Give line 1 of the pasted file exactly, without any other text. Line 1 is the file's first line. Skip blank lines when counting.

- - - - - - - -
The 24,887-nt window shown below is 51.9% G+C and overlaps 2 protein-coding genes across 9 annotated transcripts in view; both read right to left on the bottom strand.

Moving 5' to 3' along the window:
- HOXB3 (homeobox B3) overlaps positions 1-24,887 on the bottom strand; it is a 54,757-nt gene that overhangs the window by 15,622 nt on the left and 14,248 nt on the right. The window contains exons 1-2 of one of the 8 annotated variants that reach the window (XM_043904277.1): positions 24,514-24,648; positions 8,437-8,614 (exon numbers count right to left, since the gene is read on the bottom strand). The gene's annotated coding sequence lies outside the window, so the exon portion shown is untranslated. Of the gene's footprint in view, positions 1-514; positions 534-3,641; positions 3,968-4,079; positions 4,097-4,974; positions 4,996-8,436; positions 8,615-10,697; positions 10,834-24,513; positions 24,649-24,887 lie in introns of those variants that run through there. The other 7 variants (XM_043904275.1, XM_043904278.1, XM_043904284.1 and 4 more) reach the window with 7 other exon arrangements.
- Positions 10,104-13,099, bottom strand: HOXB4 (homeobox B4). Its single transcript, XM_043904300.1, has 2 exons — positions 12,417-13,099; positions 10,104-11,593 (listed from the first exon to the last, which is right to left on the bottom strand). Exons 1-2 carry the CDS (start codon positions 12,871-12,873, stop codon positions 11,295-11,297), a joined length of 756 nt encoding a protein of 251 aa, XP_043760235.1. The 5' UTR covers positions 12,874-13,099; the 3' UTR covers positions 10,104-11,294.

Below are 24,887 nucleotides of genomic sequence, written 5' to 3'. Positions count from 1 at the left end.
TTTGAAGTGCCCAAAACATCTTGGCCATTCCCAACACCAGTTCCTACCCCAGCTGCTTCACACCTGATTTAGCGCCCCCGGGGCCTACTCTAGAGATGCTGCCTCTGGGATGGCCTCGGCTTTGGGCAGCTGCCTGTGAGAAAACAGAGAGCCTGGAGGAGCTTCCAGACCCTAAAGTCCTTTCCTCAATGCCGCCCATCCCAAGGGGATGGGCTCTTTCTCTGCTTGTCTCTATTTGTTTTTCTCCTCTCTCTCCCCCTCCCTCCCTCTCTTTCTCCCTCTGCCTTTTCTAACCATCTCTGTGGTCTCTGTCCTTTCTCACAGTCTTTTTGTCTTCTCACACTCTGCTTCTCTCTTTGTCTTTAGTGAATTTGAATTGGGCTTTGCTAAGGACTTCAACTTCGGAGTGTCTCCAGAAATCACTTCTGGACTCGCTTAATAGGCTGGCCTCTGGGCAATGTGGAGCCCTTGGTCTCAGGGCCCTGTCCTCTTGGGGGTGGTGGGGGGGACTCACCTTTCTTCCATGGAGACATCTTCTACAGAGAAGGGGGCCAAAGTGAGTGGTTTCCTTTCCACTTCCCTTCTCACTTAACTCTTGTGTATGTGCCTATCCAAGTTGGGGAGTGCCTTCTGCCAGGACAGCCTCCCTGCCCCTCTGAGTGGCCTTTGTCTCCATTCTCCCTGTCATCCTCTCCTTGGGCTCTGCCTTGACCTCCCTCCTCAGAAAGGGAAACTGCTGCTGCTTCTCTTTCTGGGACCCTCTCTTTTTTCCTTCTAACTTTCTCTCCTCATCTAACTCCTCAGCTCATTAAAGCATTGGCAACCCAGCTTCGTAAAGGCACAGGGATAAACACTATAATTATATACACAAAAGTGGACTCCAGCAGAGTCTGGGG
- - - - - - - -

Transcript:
The 24,887-nt window shown below is 51.9% G+C and overlaps 2 protein-coding genes across 9 annotated transcripts in view; both read right to left on the bottom strand.